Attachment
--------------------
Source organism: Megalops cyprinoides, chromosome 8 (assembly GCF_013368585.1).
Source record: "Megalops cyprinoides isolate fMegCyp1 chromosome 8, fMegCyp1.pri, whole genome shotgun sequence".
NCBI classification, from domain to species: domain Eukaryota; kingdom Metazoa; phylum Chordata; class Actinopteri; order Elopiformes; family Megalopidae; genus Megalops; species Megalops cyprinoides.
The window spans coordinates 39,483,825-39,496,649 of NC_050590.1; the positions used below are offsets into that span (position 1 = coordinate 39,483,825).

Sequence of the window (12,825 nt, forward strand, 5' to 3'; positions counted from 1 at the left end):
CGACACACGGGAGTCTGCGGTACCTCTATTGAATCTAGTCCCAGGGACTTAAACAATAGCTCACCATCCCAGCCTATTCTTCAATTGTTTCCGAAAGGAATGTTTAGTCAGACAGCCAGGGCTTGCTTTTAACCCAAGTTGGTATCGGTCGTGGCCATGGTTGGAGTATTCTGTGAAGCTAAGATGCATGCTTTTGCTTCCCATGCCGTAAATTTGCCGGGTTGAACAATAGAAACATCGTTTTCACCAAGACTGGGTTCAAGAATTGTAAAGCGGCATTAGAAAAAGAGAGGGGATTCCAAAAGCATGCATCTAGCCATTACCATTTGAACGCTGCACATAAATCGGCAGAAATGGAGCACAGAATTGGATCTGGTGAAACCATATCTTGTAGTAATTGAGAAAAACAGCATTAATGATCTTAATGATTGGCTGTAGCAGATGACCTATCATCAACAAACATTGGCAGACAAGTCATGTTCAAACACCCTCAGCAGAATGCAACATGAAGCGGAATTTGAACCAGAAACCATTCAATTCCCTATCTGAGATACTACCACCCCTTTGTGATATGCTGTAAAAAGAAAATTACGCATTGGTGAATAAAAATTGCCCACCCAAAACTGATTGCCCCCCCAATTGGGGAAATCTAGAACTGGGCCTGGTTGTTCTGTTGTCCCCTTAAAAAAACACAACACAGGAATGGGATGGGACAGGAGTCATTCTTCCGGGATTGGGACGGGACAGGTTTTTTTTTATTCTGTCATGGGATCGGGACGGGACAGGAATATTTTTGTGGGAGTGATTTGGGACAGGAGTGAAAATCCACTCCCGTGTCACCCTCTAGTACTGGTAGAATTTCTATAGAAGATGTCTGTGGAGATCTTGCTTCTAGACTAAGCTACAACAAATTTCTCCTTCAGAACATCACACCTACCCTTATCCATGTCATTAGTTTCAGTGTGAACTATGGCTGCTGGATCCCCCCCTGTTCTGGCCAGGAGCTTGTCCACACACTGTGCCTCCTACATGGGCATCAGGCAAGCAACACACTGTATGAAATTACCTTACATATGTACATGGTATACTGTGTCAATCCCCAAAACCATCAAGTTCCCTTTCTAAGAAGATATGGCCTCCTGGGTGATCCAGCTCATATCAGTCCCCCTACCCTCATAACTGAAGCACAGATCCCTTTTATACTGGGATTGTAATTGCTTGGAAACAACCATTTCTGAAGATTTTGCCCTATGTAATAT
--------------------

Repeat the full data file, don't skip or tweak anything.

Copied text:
Source organism: Megalops cyprinoides, chromosome 8 (assembly GCF_013368585.1).
Source record: "Megalops cyprinoides isolate fMegCyp1 chromosome 8, fMegCyp1.pri, whole genome shotgun sequence".
NCBI classification, from domain to species: domain Eukaryota; kingdom Metazoa; phylum Chordata; class Actinopteri; order Elopiformes; family Megalopidae; genus Megalops; species Megalops cyprinoides.
The window spans coordinates 39,483,825-39,496,649 of NC_050590.1; the positions used below are offsets into that span (position 1 = coordinate 39,483,825).

Sequence of the window (12,825 nt, forward strand, 5' to 3'; positions counted from 1 at the left end):
CGACACACGGGAGTCTGCGGTACCTCTATTGAATCTAGTCCCAGGGACTTAAACAATAGCTCACCATCCCAGCCTATTCTTCAATTGTTTCCGAAAGGAATGTTTAGTCAGACAGCCAGGGCTTGCTTTTAACCCAAGTTGGTATCGGTCGTGGCCATGGTTGGAGTATTCTGTGAAGCTAAGATGCATGCTTTTGCTTCCCATGCCGTAAATTTGCCGGGTTGAACAATAGAAACATCGTTTTCACCAAGACTGGGTTCAAGAATTGTAAAGCGGCATTAGAAAAAGAGAGGGGATTCCAAAAGCATGCATCTAGCCATTACCATTTGAACGCTGCACATAAATCGGCAGAAATGGAGCACAGAATTGGATCTGGTGAAACCATATCTTGTAGTAATTGAGAAAAACAGCATTAATGATCTTAATGATTGGCTGTAGCAGATGACCTATCATCAACAAACATTGGCAGACAAGTCATGTTCAAACACCCTCAGCAGAATGCAACATGAAGCGGAATTTGAACCAGAAACCATTCAATTCCCTATCTGAGATACTACCACCCCTTTGTGATATGCTGTAAAAAGAAAATTACGCATTGGTGAATAAAAATTGCCCACCCAAAACTGATTGCCCCCCCAATTGGGGAAATCTAGAACTGGGCCTGGTTGTTCTGTTGTCCCCTTAAAAAAACACAACACAGGAATGGGATGGGACAGGAGTCATTCTTCCGGGATTGGGACGGGACAGGTTTTTTTTTATTCTGTCATGGGATCGGGACGGGACAGGAATATTTTTGTGGGAGTGATTTGGGACAGGAGTGAAAATCCACTCCCGTGTCACCCTCTAGTACTGGTAGAATTTCTATAGAAGATGTCTGTGGAGATCTTGCTTCTAGACTAAGCTACAACAAATTTCTCCTTCAGAACATCACACCTACCCTTATCCATGTCATTAGTTTCAGTGTGAACTATGGCTGCTGGATCCCCCCCTGTTCTGGCCAGGAGCTTGTCCACACACTGTGCCTCCTACATGGGCATCAGGCAAGCAACACACTGTATGAAATTACCTTACATATGTACATGGTATACTGTGTCAATCCCCAAAACCATCAAGTTCCCTTTCTAAGAAGATATGGCCTCCTGGGTGATCCAGCTCATATCAGTCCCCCTACCCTCATAACTGAAGCACAGATCCCTTTTATACTGGGATTGTAATTGCTTGGAAACAACCATTTCTGAAGATTTTGCCCTATGTAATAT